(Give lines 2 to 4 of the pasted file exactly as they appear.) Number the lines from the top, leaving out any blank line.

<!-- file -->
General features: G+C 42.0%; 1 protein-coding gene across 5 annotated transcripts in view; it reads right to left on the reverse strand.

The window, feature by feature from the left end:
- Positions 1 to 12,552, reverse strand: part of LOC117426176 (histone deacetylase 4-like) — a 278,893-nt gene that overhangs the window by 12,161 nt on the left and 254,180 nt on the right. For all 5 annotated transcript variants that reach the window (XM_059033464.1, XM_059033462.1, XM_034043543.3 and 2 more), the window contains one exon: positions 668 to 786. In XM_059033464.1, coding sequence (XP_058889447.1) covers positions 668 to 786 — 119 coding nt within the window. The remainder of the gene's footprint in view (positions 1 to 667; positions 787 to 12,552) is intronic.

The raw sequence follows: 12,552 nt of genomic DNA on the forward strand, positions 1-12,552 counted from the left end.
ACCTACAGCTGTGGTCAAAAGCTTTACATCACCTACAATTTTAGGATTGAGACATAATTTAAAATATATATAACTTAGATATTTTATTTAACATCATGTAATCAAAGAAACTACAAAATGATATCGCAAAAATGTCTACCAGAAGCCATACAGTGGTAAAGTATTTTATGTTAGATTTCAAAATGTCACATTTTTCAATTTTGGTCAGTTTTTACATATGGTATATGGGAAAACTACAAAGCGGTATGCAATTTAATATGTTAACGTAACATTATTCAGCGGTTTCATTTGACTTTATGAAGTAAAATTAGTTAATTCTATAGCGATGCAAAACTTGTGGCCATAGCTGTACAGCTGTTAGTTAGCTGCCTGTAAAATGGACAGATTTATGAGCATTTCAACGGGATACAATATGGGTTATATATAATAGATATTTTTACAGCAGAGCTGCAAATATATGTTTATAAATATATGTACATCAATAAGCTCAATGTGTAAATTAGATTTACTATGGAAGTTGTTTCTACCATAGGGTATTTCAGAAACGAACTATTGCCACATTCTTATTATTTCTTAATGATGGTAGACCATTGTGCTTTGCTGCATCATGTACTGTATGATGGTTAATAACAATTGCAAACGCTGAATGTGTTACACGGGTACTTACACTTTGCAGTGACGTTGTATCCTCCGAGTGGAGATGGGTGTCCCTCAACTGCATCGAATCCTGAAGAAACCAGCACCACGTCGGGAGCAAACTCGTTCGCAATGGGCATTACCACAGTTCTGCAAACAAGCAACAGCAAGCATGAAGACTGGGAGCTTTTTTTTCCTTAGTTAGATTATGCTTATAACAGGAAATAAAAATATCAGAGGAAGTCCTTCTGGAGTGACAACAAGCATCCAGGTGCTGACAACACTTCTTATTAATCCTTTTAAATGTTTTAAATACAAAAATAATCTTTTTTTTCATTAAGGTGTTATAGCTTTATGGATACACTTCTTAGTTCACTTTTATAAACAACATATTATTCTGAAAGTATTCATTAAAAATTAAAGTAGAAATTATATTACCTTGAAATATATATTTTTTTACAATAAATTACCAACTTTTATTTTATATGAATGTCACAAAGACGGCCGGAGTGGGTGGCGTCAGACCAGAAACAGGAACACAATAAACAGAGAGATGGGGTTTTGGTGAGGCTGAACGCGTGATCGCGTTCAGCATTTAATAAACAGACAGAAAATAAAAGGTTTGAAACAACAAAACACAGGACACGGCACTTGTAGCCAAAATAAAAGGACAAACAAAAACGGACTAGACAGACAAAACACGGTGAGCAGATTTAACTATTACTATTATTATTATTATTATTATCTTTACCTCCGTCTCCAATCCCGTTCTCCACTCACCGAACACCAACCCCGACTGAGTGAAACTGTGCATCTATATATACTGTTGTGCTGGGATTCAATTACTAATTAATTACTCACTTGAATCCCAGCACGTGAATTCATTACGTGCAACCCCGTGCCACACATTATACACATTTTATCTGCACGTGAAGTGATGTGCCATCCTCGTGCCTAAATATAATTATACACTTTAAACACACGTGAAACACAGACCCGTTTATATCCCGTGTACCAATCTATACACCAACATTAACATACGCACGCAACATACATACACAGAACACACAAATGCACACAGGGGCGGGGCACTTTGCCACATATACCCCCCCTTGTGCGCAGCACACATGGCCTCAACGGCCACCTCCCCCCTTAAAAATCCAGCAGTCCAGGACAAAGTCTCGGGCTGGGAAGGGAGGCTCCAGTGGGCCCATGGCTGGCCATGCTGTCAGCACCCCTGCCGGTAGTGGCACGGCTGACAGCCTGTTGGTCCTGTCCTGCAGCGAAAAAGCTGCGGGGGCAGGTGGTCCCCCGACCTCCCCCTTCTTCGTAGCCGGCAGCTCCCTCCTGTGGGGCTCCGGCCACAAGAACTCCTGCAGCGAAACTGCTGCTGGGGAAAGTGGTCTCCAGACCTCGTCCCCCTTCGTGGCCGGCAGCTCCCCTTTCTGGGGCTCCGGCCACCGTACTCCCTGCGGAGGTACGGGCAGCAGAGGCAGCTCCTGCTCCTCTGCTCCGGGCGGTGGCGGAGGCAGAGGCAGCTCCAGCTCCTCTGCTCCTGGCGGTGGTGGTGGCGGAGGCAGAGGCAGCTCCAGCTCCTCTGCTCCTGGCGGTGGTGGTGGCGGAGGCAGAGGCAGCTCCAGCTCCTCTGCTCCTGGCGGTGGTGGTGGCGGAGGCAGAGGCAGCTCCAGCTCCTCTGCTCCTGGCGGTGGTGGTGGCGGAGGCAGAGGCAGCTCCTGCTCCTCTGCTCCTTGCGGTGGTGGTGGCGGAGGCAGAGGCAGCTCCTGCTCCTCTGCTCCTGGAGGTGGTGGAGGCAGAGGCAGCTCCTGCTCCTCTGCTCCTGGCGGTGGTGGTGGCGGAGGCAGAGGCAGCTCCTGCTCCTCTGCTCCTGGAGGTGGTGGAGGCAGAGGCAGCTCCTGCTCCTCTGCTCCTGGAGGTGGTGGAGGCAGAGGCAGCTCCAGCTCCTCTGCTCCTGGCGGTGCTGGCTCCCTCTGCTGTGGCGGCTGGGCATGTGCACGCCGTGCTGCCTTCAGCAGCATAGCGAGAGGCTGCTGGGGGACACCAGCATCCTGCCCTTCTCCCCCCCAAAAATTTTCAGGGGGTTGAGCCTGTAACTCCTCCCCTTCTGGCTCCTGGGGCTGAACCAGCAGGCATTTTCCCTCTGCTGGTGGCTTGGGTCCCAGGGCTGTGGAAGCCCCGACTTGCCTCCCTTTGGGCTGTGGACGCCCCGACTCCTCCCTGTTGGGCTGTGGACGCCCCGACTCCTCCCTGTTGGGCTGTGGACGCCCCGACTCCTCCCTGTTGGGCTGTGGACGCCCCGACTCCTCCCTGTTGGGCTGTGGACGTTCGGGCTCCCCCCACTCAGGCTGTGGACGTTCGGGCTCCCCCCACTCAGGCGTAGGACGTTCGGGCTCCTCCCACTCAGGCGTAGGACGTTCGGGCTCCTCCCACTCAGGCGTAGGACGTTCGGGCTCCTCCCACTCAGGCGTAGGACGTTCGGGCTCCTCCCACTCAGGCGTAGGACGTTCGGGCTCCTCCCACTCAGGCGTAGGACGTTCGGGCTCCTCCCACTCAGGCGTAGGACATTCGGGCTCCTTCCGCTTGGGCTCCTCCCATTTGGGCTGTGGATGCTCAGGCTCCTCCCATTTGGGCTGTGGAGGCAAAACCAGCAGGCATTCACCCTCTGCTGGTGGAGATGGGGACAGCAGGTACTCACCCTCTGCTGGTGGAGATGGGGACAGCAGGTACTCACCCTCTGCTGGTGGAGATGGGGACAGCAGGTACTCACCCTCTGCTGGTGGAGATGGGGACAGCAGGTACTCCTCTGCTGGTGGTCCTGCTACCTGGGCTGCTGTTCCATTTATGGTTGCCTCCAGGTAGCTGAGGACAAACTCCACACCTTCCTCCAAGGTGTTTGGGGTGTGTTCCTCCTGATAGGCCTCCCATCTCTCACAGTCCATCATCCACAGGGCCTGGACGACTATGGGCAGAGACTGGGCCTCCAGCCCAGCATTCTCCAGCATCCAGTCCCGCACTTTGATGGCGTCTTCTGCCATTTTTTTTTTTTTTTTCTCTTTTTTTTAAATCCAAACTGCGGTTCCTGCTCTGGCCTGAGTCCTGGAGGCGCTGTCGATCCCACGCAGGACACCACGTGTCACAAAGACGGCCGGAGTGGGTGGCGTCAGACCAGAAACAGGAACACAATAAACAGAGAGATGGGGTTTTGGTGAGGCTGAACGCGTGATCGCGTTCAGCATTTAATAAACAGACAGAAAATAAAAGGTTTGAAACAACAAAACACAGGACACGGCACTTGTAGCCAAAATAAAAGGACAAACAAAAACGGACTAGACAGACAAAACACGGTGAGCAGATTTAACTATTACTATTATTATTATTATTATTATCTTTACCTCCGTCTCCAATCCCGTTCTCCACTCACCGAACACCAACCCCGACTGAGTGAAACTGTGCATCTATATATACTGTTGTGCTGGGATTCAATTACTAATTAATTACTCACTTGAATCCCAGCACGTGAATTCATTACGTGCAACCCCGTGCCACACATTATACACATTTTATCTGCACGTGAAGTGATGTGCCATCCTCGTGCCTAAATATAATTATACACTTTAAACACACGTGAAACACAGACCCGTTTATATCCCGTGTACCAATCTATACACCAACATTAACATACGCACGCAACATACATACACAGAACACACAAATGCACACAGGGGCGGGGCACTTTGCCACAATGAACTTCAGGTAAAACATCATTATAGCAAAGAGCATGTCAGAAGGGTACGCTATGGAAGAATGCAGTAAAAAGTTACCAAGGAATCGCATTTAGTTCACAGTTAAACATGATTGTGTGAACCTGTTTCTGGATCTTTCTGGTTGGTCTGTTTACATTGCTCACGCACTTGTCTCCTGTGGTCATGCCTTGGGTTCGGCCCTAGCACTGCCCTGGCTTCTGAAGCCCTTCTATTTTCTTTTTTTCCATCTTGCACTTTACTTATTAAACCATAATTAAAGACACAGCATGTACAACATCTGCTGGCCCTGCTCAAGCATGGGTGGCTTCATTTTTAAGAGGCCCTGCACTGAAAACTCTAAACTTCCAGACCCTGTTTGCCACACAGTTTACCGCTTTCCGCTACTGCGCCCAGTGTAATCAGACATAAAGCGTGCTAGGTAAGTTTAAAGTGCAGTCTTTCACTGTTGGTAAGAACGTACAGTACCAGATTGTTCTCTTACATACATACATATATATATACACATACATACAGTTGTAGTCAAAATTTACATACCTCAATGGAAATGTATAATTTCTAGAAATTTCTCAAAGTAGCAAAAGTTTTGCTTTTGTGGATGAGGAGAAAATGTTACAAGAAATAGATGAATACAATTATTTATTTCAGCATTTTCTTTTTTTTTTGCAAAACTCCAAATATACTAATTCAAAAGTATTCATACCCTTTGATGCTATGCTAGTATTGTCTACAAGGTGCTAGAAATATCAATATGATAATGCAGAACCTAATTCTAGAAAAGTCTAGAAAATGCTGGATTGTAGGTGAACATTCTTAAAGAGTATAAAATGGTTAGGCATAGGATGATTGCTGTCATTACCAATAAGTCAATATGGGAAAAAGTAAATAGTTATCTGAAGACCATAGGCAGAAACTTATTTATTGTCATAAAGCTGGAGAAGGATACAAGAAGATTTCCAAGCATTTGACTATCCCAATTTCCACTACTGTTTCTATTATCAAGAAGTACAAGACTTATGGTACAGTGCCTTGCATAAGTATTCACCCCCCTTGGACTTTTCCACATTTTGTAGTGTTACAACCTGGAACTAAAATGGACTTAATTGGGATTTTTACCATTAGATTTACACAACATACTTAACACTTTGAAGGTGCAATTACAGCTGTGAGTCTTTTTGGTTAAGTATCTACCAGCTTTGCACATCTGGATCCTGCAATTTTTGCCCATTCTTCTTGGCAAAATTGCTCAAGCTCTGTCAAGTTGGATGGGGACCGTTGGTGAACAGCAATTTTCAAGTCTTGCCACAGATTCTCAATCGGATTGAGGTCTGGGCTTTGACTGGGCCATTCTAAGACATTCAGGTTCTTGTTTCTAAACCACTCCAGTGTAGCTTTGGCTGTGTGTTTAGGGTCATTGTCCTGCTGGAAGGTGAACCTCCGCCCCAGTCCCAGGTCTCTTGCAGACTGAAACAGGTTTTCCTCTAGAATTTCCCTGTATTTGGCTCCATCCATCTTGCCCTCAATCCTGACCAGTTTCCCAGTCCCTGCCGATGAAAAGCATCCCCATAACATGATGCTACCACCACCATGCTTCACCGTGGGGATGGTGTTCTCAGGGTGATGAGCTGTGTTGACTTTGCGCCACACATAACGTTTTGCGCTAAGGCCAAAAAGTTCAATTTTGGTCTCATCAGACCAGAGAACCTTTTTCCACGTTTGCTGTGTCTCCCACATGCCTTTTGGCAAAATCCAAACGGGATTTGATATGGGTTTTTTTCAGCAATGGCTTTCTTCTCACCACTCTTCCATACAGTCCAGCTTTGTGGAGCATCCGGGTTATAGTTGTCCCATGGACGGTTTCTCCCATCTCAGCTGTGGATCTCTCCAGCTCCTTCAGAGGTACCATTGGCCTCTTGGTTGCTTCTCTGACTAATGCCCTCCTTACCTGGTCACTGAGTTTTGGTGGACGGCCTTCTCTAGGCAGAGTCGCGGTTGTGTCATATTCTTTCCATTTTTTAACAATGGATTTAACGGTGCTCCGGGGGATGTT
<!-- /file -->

The window, feature by feature from the left end:
- Positions 1 to 12,552, reverse strand: part of LOC117426176 (histone deacetylase 4-like) — a 278,893-nt gene that overhangs the window by 12,161 nt on the left and 254,180 nt on the right. For all 5 annotated transcript variants that reach the window (XM_059033464.1, XM_059033462.1, XM_034043543.3 and 2 more), the window contains one exon: positions 668 to 786. In XM_059033464.1, coding sequence (XP_058889447.1) covers positions 668 to 786 — 119 coding nt within the window. The remainder of the gene's footprint in view (positions 1 to 667; positions 787 to 12,552) is intronic.

The raw sequence follows: 12,552 nt of genomic DNA on the forward strand, positions 1-12,552 counted from the left end.